As it is with most, if not all, countries, you are entitled to a 90 day tourist visa on entry. In all the countries that we have visited in South America (Ecuador, Peru, Bolivia, Paraguay, Uruguay, Argentina and Chile), this has been the case. For European Union citizens, we do not have to pay for the initial three months in South American countries – we simply hand over our passports and we receive a 90 day stamp. However, other countries and nationalities have different agreements and so you must check the individual country’s rules. For example, if you are from the US, you will have to pay unfortunately.
If you know you are staying in a country for longer than 3 months, it might be worth applying for a 6 month tourist visa in advance. This is what we did before arriving in Ecuador. In some countries, it might be possible to visit the immigration office and pay for an additional three months, as we did in Salta, Argentina.
If your stay will be longer than a year or two, you may consider applying for a work or volunteer visa. This can work out super complicated, as we found out when we went to Argentina.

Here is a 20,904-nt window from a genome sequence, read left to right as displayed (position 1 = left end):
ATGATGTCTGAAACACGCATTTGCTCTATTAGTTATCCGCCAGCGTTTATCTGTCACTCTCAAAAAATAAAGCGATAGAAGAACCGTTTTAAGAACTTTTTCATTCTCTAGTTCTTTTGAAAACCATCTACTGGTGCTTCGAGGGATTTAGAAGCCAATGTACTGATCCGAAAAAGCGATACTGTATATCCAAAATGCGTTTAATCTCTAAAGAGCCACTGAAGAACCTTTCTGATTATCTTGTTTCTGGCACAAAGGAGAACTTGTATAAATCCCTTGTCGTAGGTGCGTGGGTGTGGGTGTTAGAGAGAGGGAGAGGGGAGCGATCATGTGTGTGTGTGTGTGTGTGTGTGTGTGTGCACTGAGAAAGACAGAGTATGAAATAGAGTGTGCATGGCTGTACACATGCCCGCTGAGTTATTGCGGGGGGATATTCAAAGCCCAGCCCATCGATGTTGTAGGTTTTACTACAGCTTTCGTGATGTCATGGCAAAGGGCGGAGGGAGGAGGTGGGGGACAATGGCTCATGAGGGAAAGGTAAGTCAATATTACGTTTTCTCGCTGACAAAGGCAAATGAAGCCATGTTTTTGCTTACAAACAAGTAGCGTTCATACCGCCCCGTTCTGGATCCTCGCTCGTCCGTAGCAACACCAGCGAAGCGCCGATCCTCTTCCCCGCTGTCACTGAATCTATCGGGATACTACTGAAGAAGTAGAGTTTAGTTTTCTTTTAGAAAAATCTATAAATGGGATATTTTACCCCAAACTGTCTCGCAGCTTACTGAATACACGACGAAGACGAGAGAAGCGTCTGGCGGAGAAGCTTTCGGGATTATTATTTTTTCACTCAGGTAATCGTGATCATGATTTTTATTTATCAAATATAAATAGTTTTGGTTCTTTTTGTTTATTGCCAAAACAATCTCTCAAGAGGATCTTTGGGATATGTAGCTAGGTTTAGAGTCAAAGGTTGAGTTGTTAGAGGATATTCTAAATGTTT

The easiest and most popular way to stay in a country longer than 3 months is to border hop, which is what we ended up doing in Argentina.
If you are planning on teaching English in South America, your school will most likely give you some advice and guidance on the best way to extend your stay. If they don’t, it’s probably not worth accepting the job. The reality is that most schools cannot afford to sponsor you for an official work visa, and so will most likely require you to cross the border and re-enter the country. Some schools may even have their own ‘contacts’ and unofficial ways to extending you visa. Of course, you must make sure that you and your passport are in safe hands when agreeing to do this. Most of the time, it’s likely to be fine and it will have become a standard procedure for the school. You will soon learn that it’s pretty common here to sort out things in this way- through who you know and with a little bit of money to speed things up.
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